Plasmid pTETtac4 was electroporated into the r m+ strain S. typhimurium LB5010 (2) and then transduced by using bacteriophage P22 (Int) as previously described (37) into BRD175, BRD509, BRD578, BRD726, and SL3261. S. typhimurium χ4064 was directly electrotransformed with pTETtac4 (1).

Sodium dodecyl sulfate-polyacrylamide gel electrophoresis (SDS-PAGE) as described by Laemmli (21) was performed with a 12.5% gel. Western immunoblot analyses were carried out by the method of Towbin et al. (35). Rabbit anti-TT antiserum (Calbiochem, San Diego, Calif.) was diluted at 1/1,000 in phosphate-buffered saline (PBS). Bound antibody was detected with sheep anti-rabbit–horseradish peroxidase (HRP) conjugate diluted 1/1,000 (Silenus Laboratories, Hawthorn, Victoria, Australia), and C fragment was visualized by the chromogen 4-chloro-1-naphthol (Bio-Rad, Hercules, Calif.), with H2O2 as the substrate.

Immunization of BALB/c mice with attenuated Salmonella strains.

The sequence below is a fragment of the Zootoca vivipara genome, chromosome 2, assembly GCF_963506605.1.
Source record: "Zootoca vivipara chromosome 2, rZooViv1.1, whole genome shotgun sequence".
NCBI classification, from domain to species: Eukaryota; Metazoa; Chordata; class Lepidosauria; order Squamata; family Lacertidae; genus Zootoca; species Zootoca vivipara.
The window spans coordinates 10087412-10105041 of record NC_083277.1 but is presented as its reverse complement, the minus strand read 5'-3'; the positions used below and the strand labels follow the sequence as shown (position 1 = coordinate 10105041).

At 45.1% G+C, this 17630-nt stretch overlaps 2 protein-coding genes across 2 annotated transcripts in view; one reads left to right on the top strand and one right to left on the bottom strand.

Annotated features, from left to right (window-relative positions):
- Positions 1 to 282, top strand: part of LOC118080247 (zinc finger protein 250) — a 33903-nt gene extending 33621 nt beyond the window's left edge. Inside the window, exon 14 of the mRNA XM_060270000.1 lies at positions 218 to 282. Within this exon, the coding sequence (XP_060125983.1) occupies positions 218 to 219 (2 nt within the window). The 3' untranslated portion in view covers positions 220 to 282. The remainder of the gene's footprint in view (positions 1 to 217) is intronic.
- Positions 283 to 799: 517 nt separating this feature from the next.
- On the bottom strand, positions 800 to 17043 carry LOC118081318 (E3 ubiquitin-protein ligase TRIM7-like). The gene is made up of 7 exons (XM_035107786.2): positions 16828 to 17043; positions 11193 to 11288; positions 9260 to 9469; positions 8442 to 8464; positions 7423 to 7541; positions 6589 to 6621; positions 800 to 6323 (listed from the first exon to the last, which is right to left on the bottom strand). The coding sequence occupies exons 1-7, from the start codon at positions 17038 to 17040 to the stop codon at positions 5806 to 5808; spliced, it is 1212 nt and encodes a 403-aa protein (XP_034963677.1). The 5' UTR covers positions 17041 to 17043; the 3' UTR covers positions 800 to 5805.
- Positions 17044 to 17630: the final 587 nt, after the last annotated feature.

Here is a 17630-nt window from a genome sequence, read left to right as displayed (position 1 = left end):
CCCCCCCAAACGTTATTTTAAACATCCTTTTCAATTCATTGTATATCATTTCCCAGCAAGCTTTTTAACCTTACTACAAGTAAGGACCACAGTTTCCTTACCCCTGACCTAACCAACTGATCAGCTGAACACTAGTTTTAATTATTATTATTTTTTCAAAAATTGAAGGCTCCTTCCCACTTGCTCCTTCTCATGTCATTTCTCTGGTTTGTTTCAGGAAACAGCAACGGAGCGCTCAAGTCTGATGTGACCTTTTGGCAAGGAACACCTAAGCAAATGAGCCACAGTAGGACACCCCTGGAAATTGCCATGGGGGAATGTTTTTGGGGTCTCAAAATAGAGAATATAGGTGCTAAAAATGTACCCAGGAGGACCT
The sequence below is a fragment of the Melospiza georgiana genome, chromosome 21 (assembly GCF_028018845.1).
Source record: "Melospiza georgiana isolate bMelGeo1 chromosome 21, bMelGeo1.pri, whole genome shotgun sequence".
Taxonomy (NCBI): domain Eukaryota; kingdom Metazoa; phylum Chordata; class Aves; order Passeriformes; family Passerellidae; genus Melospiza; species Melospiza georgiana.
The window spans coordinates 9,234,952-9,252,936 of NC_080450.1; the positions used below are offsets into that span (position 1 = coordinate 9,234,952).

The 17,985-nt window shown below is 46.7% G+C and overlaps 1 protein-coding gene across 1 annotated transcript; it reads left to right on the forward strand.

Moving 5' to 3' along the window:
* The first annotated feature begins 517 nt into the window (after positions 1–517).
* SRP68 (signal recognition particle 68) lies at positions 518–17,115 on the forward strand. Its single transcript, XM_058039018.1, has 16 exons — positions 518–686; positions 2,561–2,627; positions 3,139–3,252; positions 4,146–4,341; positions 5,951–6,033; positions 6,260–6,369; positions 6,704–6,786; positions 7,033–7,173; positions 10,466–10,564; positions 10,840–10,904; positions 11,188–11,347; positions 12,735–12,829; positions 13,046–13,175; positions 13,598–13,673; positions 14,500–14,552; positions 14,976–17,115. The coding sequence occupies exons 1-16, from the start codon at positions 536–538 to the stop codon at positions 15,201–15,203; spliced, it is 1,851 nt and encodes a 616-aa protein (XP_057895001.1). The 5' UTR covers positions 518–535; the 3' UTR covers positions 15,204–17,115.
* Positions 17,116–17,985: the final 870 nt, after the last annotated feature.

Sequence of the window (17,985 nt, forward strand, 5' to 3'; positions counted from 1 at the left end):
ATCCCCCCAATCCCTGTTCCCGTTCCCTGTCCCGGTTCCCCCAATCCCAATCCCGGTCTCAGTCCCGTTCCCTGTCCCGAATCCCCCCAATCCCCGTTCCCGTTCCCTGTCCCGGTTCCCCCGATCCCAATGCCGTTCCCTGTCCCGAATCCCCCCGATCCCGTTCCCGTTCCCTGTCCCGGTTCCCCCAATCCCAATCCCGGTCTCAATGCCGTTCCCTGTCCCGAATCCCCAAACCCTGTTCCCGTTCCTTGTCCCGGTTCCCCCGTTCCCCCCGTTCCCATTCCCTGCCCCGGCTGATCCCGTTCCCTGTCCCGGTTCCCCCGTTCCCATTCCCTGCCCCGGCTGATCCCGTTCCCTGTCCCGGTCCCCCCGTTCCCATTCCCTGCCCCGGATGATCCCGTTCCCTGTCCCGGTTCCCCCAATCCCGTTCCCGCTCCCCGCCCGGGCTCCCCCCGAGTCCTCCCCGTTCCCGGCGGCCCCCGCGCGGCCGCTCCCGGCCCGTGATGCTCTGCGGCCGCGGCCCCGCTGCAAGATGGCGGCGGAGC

Female 6- to 8-week-old BALB/c mice were obtained from The University of Melbourne, Department of Microbiology animal facility. For oral immunizations, bacteria were grown for 24 h without shaking before being resuspended in aliquots of PBS (200 μl/mouse). Mice were orally immunized via a gastric lavage needle. The dose given to each mouse was determined by retrospective viable count. Thirty minutes prior to oral inoculation, mice were administered 100 μl of 10% sodium bicarbonate to neutralize stomach acidity. For antibody and challenge studies, mice were immunized on day 0 and were boosted again on day 28. In colonization studies and in T-cell proliferation and cytokine assays, mice were immunized at day 0 only.

Isolation of salmonellae from spleens and Peyer’s patches of mice.

On days 7, 14, and 21 after oral administration of attenuated Salmonella strains (1 × 1010 to 3 × 1010 bacteria per mouse), mice were killed and their spleens and Peyer’s patches were removed. Spleens and Peyer’s patches were homogenized in 5 ml of sterile PBS, using a Stomacher 80 (Seward Medical, London, England) homogenizer. The number of salmonellae present in the organs was determined by viable counting of serial dilutions on Luria-Bertani (LB) agar plates containing antibiotic selection for the attenuated Salmonella strain with and without ampicillin (75 μg/ml).

Measurement of antibody responses by ELISA.